Silver City, Economic Development, Part 2

In my column August 4, NO! To Q of L Part 6, I listed the numerous negatives that make New Mexico an unlikely home for new businesses.  Fortunately, Silver City has some outstanding attractions to draw both tourists and retirees, not a mutually exclusive crowd (attract tourists, make ’em want to stay), which if aggressively promoted, can make Silver City a prospering community in spite of being in New Mexico.

Let’s look at a few of these assets that I think Silver City should promote and develop. You may have others.

1. The Big Ditch is unique to Silver City, a geologic wonder that is, indirectly, manmade.  I would like to know what it would cost to turn the Big Ditch into a little Catwalk, i.e. a tourist attraction with suspended walkways,  educational laminates, etc.  (The Town of Silver City has a Big Ditch Master Plan, which is a multiyear plan to integrate the Big Ditch into a local trails system.  Nice, but not enough.)

2. The murals in the downtown area are very attractive. How about adding another half dozen or so to both Hudson and Bullard Streets?  I’d donate to a mural fund. Rome is the “City of Fountains, Silver City can be the “City of Murals.” (Kudos to those painting the stores on Bullard!)

3. Turn Bullard Street into a “Half Mile Art Gallery.”  The two most unattractive features in Silver City seven years ago were the old hospital building, since razed, and the empty store fronts on Bullard, even worse today. A year ago I asked Nick Seibel, then manager of Silver City MainStreet, if it would be possible to use the empty windows to display art work, which realtor Cissy McAndrew was doing in an empty building she had for sale. It really looked quite nice. Nick said the problem with doing it up and down Bullard is that the owners of the buildings would have to agree to allow access, and then whoever was in charge would have to assume liability for vandalism, breaking and entering, etc.  This is a problem that the City Council could address.  Last October the Council passed a law requiring absentee owners to pay $35 for fire and safety inspections.  I would think suspension of that fee in return for downtown art gallery participation would be a start.

4. This area is a hiker’s paradise.  Take a look at just about any U.S. Geological Survey map (a.k.a. USGS Quadrangle, or “Quad” map), and you will see miles and miles of trails and four-wheel drive roads that go through our fantastic national forests.  Minnesota is the “Land of a Thousand Lakes.”   Grant County can be the “Land of a Thousand Trails.”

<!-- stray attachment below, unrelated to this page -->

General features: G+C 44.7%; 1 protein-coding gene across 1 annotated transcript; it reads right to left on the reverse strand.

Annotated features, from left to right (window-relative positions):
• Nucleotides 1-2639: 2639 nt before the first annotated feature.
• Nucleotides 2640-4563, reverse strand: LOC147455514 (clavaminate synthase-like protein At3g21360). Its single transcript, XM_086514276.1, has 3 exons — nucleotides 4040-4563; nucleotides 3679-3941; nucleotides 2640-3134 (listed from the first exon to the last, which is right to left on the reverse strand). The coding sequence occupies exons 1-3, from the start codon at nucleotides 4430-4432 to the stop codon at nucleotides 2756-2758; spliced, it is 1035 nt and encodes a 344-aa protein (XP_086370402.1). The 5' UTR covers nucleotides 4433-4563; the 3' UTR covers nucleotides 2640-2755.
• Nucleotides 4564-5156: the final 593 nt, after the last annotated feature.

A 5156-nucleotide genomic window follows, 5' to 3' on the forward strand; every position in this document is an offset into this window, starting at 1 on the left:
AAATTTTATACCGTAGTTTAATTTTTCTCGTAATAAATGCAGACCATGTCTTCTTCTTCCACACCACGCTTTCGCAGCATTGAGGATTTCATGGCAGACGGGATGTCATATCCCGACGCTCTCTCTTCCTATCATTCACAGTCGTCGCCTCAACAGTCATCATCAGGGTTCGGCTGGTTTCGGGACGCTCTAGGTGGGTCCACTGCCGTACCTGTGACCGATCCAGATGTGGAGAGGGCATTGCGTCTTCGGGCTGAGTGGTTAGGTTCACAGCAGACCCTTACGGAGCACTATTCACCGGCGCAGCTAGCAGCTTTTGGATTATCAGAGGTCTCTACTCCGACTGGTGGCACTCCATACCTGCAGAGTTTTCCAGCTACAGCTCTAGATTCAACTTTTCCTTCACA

5. The geology of this area is fascinating and very diverse.  A few years ago, Professor of Geology Mary Dowse at WNMU gave a summer class, “Geology of Grant County.”  I would recommend the Chamber of Commerce, or somebody, hire Mary to have that course every summer, and call it “Grant County Geology For Newcomers.”  I’ll take it every year. Mary is a treasure.

6.  Promote Silver City as a summer home for retirees in Texas and Arizona.  I recently met a couple from Sun City, AZ , who spend their summers here to escape the Phoenix heat.  The same would certainly be true for retirees in Green Valley, AZ, El Paso, TX, etc.

7.  Advertise the Solar Carport, the Waste Water Treatment Plant Solar Array, and the presence of a four-year university. All of these indicate Silver City is a “progressive” community, something that will attract retiring professors from up north. They may not be engineering professors, but history, sociology, and others will be just as welcome.

If I were an advertising copy writer, my cup would runneth over:

Visit Silver City, New Mexico’s City of Murals, home of The Big Ditch Park, gateway to the Gila Cliff Dwellings and the living ghost towns of Pinos Altos and Mogollon, in the center of Grant County, New Mexico’s Land of a Thousand Trails.  Where all the children are above average —OOPS! Sorry, Garrison.

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